First of all, if the traditional supply chains in food items are so faulty and deficient, why did they not create such massive food price spikes earlier?
Why was food inflation relatively low in the period until 2006, despite equally rapid GDP growth and the same system of distribution that is being faulted?
Secondly, if the problem is inadequate infrastructure, including lack of cold storage facilities and quicker distribution networks from farm to market, what has stopped the government from more proactive intervention to ensure better cold storage and other facilities through various incentives and promotion of more farmers’ co-operatives?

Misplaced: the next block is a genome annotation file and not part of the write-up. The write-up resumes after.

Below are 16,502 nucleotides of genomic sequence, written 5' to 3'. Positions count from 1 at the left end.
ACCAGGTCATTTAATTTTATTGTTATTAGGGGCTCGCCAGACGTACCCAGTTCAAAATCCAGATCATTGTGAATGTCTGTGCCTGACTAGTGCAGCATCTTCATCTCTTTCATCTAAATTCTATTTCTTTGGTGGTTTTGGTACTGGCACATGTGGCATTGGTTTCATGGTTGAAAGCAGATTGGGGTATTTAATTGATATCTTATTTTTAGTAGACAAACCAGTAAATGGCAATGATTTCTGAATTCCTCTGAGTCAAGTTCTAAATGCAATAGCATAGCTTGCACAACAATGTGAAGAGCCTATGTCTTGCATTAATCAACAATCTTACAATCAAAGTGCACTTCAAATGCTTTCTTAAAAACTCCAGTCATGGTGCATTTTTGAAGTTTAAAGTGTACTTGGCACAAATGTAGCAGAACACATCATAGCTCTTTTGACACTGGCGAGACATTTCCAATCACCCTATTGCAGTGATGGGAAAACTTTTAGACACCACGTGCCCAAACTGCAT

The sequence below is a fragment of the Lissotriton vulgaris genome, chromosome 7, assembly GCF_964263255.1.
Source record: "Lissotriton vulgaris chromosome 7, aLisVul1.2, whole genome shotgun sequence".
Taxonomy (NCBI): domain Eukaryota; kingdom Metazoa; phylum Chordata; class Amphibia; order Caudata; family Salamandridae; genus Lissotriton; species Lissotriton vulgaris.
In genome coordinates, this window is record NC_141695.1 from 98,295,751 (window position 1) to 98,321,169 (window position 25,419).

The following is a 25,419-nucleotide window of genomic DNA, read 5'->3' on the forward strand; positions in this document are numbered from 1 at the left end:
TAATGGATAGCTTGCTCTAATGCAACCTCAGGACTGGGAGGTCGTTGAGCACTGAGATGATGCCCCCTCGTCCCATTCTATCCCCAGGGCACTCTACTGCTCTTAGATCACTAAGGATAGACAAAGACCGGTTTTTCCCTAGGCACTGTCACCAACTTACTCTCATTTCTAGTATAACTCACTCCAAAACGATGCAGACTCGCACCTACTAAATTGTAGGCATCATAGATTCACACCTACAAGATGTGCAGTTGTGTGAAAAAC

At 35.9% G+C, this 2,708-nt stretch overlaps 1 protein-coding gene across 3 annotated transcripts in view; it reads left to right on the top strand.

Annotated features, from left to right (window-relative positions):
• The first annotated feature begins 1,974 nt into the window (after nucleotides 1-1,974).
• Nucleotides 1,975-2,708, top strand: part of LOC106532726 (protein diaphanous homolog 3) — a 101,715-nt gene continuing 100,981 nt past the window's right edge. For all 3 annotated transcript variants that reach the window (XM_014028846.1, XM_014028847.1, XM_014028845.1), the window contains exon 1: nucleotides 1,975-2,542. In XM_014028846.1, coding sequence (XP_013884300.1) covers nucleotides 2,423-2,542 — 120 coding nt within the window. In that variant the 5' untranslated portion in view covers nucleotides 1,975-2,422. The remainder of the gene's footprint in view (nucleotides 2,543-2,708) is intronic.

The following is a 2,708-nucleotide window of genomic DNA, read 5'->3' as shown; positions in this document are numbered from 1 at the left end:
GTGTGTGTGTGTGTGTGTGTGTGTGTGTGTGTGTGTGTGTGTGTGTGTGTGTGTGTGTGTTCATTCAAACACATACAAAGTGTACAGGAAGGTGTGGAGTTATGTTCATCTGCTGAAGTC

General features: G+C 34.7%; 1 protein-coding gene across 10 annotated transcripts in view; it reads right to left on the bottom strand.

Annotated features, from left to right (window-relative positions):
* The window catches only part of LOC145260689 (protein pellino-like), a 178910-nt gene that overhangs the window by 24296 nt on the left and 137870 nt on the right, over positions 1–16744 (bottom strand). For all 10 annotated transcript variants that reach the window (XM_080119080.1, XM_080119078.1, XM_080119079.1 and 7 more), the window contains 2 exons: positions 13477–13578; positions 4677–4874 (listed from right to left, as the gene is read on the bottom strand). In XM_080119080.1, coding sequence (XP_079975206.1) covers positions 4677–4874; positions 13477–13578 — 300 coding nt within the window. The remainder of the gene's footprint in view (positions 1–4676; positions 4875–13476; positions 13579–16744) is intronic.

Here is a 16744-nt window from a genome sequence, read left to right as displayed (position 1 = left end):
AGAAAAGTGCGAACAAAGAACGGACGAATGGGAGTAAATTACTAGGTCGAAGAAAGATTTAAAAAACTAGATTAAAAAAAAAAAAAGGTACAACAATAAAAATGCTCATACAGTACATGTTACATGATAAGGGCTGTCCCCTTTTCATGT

This is what China has done proactively for some time now, and indeed such proposals are explicitly mentioned in the Farmers' Commission Report, which has been lying with the government for half a decade now.
The idea that cold storage and other facilities can only be developed by large private corporates once they get directly involved in retail food distribution is ridiculous at best.
Thirdly, this entire argument completely ignores the critical role that can be played by a public distribution system in moderating such food price spikes and dampening inflationary expectations and tendencies of hoarding.
Instead of accepting the failure of the government to use this system effectively so far, the tendency is to throw up hands and declare that only the large private sector can save us, even though international evidence indicates that corporate monopoly in food trade typically increases distribution margins rather than reducing them.
Image: A vegetable market in Ahmedabad is seen here.